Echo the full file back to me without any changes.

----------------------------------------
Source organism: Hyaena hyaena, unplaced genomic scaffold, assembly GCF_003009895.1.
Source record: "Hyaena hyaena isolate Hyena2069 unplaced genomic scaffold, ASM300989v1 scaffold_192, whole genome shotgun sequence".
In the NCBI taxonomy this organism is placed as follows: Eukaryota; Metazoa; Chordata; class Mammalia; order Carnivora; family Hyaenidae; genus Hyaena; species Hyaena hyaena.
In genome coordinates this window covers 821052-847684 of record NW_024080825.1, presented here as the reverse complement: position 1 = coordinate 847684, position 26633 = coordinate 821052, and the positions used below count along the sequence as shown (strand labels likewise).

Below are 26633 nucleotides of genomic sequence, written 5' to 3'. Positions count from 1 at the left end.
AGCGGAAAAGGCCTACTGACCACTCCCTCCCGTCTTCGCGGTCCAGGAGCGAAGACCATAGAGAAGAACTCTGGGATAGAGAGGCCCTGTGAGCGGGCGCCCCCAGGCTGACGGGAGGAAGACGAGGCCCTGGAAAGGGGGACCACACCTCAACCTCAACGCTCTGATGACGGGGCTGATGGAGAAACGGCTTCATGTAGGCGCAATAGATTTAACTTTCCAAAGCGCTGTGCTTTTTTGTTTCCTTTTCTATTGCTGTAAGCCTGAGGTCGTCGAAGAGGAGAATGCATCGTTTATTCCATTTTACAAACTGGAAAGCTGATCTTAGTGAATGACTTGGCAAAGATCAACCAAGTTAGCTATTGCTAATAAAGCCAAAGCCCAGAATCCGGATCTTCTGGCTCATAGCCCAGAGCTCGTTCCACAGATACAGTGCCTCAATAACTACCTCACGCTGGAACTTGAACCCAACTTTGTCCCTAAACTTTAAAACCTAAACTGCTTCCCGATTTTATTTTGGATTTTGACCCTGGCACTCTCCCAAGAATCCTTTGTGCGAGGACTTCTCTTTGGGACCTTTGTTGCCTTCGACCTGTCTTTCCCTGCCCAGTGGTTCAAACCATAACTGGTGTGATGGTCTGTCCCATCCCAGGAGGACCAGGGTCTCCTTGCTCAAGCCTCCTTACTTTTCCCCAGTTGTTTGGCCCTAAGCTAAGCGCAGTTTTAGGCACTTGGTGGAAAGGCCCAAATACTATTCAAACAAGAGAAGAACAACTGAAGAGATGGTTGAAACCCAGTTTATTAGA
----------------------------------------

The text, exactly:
Source organism: Hyaena hyaena, unplaced genomic scaffold, assembly GCF_003009895.1.
Source record: "Hyaena hyaena isolate Hyena2069 unplaced genomic scaffold, ASM300989v1 scaffold_192, whole genome shotgun sequence".
In the NCBI taxonomy this organism is placed as follows: Eukaryota; Metazoa; Chordata; class Mammalia; order Carnivora; family Hyaenidae; genus Hyaena; species Hyaena hyaena.
In genome coordinates this window covers 821052-847684 of record NW_024080825.1, presented here as the reverse complement: position 1 = coordinate 847684, position 26633 = coordinate 821052, and the positions used below count along the sequence as shown (strand labels likewise).

Below are 26633 nucleotides of genomic sequence, written 5' to 3'. Positions count from 1 at the left end.
AGCGGAAAAGGCCTACTGACCACTCCCTCCCGTCTTCGCGGTCCAGGAGCGAAGACCATAGAGAAGAACTCTGGGATAGAGAGGCCCTGTGAGCGGGCGCCCCCAGGCTGACGGGAGGAAGACGAGGCCCTGGAAAGGGGGACCACACCTCAACCTCAACGCTCTGATGACGGGGCTGATGGAGAAACGGCTTCATGTAGGCGCAATAGATTTAACTTTCCAAAGCGCTGTGCTTTTTTGTTTCCTTTTCTATTGCTGTAAGCCTGAGGTCGTCGAAGAGGAGAATGCATCGTTTATTCCATTTTACAAACTGGAAAGCTGATCTTAGTGAATGACTTGGCAAAGATCAACCAAGTTAGCTATTGCTAATAAAGCCAAAGCCCAGAATCCGGATCTTCTGGCTCATAGCCCAGAGCTCGTTCCACAGATACAGTGCCTCAATAACTACCTCACGCTGGAACTTGAACCCAACTTTGTCCCTAAACTTTAAAACCTAAACTGCTTCCCGATTTTATTTTGGATTTTGACCCTGGCACTCTCCCAAGAATCCTTTGTGCGAGGACTTCTCTTTGGGACCTTTGTTGCCTTCGACCTGTCTTTCCCTGCCCAGTGGTTCAAACCATAACTGGTGTGATGGTCTGTCCCATCCCAGGAGGACCAGGGTCTCCTTGCTCAAGCCTCCTTACTTTTCCCCAGTTGTTTGGCCCTAAGCTAAGCGCAGTTTTAGGCACTTGGTGGAAAGGCCCAAATACTATTCAAACAAGAGAAGAACAACTGAAGAGATGGTTGAAACCCAGTTTATTAGA